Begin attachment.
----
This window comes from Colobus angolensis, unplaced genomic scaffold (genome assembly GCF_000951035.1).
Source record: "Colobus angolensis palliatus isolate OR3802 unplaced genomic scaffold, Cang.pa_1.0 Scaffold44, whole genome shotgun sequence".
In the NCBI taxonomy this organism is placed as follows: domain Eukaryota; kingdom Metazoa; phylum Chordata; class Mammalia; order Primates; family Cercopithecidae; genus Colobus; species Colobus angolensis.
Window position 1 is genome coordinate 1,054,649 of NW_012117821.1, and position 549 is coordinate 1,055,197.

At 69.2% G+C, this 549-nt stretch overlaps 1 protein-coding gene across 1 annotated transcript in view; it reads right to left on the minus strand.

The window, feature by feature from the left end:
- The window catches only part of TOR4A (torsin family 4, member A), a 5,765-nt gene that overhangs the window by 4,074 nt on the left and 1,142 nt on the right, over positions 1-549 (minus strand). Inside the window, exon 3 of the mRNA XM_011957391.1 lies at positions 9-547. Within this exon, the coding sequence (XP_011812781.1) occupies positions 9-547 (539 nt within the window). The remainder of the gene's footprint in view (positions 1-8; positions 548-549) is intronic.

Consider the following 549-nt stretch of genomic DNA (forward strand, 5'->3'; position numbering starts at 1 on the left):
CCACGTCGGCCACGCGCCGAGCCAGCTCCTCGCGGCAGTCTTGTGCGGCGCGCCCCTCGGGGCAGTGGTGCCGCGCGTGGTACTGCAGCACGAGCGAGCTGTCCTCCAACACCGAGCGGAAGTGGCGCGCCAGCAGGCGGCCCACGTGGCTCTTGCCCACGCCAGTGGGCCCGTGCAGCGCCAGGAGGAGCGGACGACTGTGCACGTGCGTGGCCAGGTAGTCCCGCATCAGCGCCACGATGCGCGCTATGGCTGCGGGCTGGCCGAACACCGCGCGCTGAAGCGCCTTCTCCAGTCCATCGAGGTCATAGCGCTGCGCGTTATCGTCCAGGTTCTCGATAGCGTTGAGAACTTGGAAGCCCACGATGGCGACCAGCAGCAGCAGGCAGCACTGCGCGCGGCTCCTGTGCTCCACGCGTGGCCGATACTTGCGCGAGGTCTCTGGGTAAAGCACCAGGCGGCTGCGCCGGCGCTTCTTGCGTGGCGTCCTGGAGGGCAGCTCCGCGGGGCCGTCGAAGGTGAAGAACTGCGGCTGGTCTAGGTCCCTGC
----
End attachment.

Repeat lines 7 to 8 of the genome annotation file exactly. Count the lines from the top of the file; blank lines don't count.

- The window catches only part of TOR4A (torsin family 4, member A), a 5,765-nt gene that overhangs the window by 4,074 nt on the left and 1,142 nt on the right, over positions 1-549 (minus strand). Inside the window, exon 3 of the mRNA XM_011957391.1 lies at positions 9-547. Within this exon, the coding sequence (XP_011812781.1) occupies positions 9-547 (539 nt within the window). The remainder of the gene's footprint in view (positions 1-8; positions 548-549) is intronic.

Consider the following 549-nt stretch of genomic DNA (forward strand, 5'->3'; position numbering starts at 1 on the left):